Tests and diagnosis

By Mayo Clinic Staff

Your doctor will review your medical history and perform a physical examination, including a pelvic exam. During the pelvic exam, your doctor will check for any abnormalities in your reproductive organs and look for signs of infection.

In some cases, if your doctor suspects that your menstrual cramps are being caused by an underlying disorder, he or she may order one or more of the following tests:

  • Ultrasound. This painless test uses sound waves to visualize internal organs. It is often used to check for abnormalities in the uterus, cervix and fallopian tubes.
  • Computerized tomography (CT). A CT scan combines X-ray images taken from many angles to produce cross-sectional images of bones, organs and other soft tissues inside your body. This painless procedure can provide more detail than can regular X-rays.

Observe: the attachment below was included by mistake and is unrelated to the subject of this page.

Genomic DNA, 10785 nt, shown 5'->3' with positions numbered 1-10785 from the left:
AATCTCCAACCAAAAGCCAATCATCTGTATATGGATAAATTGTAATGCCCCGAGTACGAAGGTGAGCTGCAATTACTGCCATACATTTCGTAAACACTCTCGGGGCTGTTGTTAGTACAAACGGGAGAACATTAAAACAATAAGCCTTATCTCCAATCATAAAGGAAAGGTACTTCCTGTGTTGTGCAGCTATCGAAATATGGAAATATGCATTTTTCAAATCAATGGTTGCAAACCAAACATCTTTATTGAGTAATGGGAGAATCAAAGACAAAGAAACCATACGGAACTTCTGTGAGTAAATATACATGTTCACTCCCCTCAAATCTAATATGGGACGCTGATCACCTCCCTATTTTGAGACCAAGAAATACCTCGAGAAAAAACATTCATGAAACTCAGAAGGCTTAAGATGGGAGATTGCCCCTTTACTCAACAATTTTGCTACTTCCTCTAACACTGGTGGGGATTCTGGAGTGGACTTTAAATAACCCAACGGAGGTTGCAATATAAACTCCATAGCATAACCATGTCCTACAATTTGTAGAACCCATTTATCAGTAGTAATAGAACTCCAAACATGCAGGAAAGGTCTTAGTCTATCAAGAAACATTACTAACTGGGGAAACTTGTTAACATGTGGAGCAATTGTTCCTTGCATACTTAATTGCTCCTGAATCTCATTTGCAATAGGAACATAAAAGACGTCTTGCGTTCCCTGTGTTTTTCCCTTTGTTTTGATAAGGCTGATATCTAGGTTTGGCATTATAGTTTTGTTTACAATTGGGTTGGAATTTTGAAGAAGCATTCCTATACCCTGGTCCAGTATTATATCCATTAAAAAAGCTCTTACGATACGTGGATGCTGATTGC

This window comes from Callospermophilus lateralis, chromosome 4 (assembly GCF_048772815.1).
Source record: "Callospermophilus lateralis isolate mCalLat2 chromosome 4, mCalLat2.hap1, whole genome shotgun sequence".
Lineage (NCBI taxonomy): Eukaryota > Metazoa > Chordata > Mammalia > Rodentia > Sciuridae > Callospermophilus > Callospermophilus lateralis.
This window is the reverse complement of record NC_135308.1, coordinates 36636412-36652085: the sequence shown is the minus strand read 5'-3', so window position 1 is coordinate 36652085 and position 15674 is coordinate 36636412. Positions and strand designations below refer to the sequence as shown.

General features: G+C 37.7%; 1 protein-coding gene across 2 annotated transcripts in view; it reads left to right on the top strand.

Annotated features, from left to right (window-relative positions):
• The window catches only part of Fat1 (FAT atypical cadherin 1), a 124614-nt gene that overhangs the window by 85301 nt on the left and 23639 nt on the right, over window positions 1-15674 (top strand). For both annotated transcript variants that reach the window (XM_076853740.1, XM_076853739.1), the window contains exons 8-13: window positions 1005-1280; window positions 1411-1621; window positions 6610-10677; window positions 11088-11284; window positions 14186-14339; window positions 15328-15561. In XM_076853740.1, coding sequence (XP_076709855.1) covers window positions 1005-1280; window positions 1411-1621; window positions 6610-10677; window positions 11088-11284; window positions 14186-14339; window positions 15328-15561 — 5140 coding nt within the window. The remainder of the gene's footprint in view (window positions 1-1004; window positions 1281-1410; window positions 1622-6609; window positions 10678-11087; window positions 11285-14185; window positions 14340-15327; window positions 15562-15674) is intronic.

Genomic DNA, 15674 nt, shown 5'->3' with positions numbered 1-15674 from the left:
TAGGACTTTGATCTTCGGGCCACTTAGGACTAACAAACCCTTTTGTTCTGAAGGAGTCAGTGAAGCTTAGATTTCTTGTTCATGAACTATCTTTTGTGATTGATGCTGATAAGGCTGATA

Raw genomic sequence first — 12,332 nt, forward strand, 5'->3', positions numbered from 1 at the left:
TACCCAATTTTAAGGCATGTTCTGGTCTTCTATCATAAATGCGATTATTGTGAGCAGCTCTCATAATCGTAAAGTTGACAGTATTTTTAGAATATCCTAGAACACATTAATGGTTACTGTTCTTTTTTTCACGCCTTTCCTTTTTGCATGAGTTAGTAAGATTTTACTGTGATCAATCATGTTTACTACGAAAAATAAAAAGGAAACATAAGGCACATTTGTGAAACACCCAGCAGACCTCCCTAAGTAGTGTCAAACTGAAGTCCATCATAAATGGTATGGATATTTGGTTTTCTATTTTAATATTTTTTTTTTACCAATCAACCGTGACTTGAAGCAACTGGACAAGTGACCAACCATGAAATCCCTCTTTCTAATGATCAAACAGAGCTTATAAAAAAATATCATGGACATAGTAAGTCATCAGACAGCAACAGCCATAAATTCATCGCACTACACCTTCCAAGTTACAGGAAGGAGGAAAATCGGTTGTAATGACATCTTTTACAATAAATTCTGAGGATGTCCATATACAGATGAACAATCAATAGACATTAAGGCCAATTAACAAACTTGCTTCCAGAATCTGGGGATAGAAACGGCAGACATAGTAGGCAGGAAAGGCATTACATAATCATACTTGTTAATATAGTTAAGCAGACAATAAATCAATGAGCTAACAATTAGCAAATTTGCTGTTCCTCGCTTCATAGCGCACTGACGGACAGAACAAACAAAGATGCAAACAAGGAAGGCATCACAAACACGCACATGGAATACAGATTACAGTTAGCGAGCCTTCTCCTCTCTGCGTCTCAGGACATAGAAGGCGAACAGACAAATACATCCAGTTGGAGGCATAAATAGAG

• Magnetic resonance imaging (MRI). MRIs use radio waves and a powerful magnetic field to produce detailed images of internal structures. This painless procedure may be used to check for tumors or signs of endometriosis.
  • Hysteroscopy. In this procedure, your doctor inserts a thin, lighted tube through your vagina and cervix into your uterus. The hysteroscope works like a tiny telescope, allowing your doctor to look through it to check for such things as fibroids or polyps.
  • Laparoscopy. In this outpatient surgical procedure, your doctor views your abdominal cavity by making tiny incisions in your abdomen and inserting a fiber-optic tube with a small camera lens. Laparoscopy can check for certain conditions, such as endometriosis, adhesions, fibroids, ovarian cysts and ectopic pregnancy.
May. 03, 2011